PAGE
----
An open let­ter to in­com­ing col­lege fresh­men from one of your par­ents

The Oklahoman (Sunday) - - COLLEGE BOUND - By Daniel W. Drezner Spe­cial to The Wash­ing­ton Post Sin­cerely, An old — Drezner is a pro­fes­sor of in­ter­na­tional pol­i­tics at the Fletcher School of Law and Diplo­macy at Tufts Univer­sity.

Dear new col­lege stu­dents:

Greet­ings and salu­ta­tions! I am not an en­ter­ing col­lege stu­dent, but the proud par­ent of one. First off, con­grat­u­la­tions! Go­ing to col­lege is a big life tran­si­tion, and I am sure that you are ea­ger to be on your way to mak­ing new friends, learn­ing new things and liv­ing semi-in­de­pen­dently. Which is a po­lite way of say­ing that you can­not wait un­til the rest of your fam­ily is not up in your grill 24/7.

Af­ter a year plus of par­ents nag­ging prod­ding you about the im­por­tance of a col­lege ed­u­ca­tion, I bet they are on your last nerve. Fur­ther­more, I bet some of you have no­ticed that they have been act­ing su­per-weird. This was cer­tainly my ex­pe­ri­ence a few decades ago. I did not re­ally rebel as a teenager, but my last sum­mer home I be­gan to feel claus­tro­pho­bic. By Au­gust, I was count­ing down the days un­til I would be on cam­pus. I re­mem­ber vow­ing to my­self that I would re­mem­ber that feel­ing and give my fu­ture kid more space.

More than 30 years later, I've been to­tally crowd­ing my own child. I now un­der­stand why my par­ents acted the way they did. If noth­ing else, I hope this in­for­ma­tion makes your last re­main­ing months at home a lit­tle eas­ier.

So here's the thing: You are not the only one go­ing through a life tran­si­tion here. Your par­ents, who fed you, clothed you and shel­tered you for quite some time, will no longer have to do any of these things. You would think this would be a huge honk­ing re­lief, but it is sur­pris­ingly dif­fi­cult to give up habits that have been de­vel­oped for more than a decade.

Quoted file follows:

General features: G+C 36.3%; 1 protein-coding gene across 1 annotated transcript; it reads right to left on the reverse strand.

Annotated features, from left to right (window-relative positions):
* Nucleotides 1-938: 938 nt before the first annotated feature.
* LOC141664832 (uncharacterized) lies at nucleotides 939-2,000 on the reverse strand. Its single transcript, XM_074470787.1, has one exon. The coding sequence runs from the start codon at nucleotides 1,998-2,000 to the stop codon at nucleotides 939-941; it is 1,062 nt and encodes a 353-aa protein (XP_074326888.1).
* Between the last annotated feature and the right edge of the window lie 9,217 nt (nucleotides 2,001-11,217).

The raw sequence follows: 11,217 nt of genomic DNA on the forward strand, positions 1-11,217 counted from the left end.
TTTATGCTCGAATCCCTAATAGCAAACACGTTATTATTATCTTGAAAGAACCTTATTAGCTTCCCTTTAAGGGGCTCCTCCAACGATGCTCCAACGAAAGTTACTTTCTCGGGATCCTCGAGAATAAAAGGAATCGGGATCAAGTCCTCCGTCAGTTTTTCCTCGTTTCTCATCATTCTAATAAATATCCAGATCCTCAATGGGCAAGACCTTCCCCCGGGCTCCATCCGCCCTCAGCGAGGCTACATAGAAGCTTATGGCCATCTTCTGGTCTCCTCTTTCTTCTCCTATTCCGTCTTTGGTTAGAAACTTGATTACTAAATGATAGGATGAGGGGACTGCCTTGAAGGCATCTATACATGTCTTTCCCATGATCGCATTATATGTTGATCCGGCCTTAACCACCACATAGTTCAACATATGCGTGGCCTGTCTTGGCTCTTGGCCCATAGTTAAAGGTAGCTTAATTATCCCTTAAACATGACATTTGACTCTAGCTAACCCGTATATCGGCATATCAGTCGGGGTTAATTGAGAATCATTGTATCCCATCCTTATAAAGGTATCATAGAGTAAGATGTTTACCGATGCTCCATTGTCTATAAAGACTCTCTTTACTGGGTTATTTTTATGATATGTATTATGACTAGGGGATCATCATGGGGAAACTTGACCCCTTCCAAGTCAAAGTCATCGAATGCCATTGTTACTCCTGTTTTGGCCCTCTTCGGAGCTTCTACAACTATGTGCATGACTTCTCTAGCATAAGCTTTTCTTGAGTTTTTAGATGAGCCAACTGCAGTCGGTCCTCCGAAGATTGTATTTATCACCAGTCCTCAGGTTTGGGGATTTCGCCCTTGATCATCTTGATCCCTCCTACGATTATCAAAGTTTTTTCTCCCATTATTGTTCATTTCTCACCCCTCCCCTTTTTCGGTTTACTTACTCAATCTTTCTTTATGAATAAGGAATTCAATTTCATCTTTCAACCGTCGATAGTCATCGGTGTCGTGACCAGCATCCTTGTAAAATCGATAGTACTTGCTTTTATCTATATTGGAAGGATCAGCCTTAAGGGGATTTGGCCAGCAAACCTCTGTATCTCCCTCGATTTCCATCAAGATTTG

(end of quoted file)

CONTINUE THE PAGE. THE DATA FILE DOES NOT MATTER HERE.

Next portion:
For one thing, al­though you are now legally adults, let's be hon­est, none of you are fully grown up. Sure, you can man­age your smart­phone way bet­ter than us olds. There are, how­ever, large swathes of off­line life that you have had zero re­spon­si­bil­ity for un­til now. Can you do laun­dry prop­erly? What about health in­surance, you got that cov­ered? Can you cook? I sus­pect many of you pos­sess most of these skills. But I am sure there are sev­eral facets of adult­ing that re­main be­yond your com­pre­hen­sion. You are an adult in most but not all ways. Par­ents, who have borne wit­ness to your great­est screwups as hu­man be­ings, are pet­ri­fied that you will stum­ble into one of these vul­ner­a­bil­i­ties once you leave for col­lege. We can't help it; we are hard-wired to worry that way.

If I am be­ing hon­est, how­ever, this is not the big­gest source of parental weird­ness. That comes from the fact that, af­ter more than 18 years of be­ing nur­tured, molded, un­der-par­ented and over­par­ented, you have mor­phed into a pretty in­ter­est­ing per­son. You can have adult con­ver­sa­tions about art or pol­i­tics or life in gen­eral. That's amaz­ing! Only yes­ter­day we were con­sol­ing you be­cause some­thing scary hap­pened in that Pixar movie. Now you're con­sol­ing us be­cause some­thing maudlin hap­pened in that Pixar movie.

Af­ter all that ef­fort, just when you're get­ting in­ter­est­ing ... you leave. It seems as though par­ents should get a longer pe­riod of time to en­joy this more fully formed ver­sion of you. But that is not how it works. So, yes, off you go. But if it seems as though par­ents are ask­ing an­noy­ing ques­tions and are oth­er­wise chat­ting you up, it is be­cause we are deal­ing with our own emo­tional swirl. And we are cher­ish­ing those last few mo­ments of en­gag­ing the al­most-adult ver­sion of you on a daily ba­sis.

My re­la­tion­ship with my par­ents im­proved sig­nif­i­cantly af­ter I got to col­lege. I hope the same is true for you.

And I cer­tainly hope the same is true for my own off­spring.


Grad­u­at­ing se­niors are not the only ones go­ing through a life tran­si­tion. Par­ents are, too.

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